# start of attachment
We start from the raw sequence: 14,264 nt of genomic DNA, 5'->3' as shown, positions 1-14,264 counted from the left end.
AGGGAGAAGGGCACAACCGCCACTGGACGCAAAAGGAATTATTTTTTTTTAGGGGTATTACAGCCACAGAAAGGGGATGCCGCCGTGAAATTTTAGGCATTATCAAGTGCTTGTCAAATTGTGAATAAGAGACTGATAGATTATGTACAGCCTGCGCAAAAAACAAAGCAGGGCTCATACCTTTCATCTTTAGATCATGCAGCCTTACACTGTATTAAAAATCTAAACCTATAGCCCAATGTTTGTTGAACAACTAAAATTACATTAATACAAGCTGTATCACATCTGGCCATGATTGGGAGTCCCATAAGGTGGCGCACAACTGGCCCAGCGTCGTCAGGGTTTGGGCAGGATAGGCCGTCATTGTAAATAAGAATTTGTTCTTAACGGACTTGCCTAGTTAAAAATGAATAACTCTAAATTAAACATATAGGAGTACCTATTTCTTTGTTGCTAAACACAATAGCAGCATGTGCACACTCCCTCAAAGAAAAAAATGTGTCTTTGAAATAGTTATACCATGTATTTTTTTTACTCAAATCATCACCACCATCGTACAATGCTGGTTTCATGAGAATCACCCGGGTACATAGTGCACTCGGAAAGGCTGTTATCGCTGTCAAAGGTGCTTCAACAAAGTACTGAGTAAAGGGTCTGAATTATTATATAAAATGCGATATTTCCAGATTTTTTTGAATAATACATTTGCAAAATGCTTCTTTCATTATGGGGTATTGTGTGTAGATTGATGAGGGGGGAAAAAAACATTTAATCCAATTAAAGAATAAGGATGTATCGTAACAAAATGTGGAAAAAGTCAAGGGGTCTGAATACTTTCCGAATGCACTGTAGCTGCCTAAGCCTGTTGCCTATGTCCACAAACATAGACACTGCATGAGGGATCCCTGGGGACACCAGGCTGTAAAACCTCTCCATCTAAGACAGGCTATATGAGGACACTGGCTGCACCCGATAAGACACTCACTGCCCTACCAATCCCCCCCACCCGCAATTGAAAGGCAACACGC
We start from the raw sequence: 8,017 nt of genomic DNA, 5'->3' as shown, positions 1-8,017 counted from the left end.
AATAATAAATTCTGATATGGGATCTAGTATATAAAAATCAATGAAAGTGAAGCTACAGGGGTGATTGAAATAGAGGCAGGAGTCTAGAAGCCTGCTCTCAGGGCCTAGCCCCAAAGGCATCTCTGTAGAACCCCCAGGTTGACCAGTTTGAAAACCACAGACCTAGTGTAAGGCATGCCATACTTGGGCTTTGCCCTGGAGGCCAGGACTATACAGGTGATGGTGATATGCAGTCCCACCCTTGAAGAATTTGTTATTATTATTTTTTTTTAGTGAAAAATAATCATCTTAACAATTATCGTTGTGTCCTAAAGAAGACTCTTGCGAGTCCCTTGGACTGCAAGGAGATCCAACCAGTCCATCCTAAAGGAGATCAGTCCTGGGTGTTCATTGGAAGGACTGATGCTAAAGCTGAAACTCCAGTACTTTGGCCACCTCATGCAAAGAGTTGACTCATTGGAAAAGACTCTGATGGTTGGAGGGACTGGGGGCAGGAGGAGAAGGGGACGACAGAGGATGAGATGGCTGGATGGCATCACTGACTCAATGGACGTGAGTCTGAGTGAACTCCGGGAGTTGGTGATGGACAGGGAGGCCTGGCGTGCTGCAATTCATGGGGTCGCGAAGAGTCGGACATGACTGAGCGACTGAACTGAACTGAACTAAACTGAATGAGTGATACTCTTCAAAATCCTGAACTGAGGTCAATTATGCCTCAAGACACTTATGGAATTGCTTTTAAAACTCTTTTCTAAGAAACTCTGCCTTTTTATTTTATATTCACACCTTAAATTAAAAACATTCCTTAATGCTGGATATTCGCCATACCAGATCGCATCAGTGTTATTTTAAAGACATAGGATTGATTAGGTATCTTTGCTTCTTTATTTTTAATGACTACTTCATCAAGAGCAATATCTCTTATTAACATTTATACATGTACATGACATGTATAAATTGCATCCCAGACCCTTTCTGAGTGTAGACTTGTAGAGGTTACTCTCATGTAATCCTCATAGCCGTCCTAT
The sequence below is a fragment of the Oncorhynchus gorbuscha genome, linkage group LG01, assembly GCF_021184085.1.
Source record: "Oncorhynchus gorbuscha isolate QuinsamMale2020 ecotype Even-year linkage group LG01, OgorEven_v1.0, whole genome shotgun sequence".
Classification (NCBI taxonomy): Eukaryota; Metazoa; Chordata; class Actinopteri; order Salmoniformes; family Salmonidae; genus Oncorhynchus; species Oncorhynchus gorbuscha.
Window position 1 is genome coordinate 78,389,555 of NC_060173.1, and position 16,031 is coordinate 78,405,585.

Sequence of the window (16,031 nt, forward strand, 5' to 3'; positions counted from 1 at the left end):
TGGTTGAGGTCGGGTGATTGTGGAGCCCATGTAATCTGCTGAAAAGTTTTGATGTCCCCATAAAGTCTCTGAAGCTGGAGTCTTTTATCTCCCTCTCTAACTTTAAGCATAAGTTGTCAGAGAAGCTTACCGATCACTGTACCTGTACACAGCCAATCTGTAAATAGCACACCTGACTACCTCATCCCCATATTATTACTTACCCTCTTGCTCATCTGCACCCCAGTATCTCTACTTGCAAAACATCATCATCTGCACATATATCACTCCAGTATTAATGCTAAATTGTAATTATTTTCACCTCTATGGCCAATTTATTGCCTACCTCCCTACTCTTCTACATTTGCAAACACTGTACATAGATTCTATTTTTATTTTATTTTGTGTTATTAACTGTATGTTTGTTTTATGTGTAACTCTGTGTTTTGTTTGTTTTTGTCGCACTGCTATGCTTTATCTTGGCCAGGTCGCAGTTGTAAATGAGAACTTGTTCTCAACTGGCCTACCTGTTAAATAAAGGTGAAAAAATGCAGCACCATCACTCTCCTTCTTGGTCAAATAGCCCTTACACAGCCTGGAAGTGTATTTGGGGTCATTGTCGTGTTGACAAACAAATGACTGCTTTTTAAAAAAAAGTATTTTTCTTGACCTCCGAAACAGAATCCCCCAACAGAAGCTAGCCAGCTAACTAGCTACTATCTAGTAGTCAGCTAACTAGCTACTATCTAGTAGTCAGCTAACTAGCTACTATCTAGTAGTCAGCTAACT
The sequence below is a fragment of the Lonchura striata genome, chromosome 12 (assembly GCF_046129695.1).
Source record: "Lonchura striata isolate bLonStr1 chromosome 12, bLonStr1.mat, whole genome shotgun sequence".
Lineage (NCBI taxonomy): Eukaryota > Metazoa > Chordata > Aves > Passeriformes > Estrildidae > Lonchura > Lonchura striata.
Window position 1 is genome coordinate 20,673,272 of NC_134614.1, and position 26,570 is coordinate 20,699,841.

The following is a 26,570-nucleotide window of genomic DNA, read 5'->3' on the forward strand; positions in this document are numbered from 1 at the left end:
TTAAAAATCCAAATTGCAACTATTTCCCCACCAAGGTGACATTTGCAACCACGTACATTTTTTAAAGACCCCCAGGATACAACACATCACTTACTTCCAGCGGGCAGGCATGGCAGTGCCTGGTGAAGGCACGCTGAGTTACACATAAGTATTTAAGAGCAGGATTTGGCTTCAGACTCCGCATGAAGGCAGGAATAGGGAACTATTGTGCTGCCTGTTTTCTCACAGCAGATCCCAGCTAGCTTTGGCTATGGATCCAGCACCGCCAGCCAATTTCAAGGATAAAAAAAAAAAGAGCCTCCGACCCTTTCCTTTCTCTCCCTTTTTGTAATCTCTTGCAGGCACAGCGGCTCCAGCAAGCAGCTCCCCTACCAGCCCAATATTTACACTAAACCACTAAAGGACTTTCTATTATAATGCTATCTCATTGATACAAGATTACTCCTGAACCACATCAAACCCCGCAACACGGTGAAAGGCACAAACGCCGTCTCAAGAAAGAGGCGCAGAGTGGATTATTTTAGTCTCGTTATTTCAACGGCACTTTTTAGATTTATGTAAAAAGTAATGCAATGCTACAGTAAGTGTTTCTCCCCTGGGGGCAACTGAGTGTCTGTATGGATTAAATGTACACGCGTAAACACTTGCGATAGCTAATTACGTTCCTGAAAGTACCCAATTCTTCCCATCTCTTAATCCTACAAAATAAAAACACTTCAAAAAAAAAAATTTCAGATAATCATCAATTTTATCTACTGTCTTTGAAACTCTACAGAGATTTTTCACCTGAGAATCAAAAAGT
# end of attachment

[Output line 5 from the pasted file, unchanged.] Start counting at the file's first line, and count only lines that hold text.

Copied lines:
The sequence below is a fragment of the Oncorhynchus gorbuscha genome, linkage group LG01, assembly GCF_021184085.1.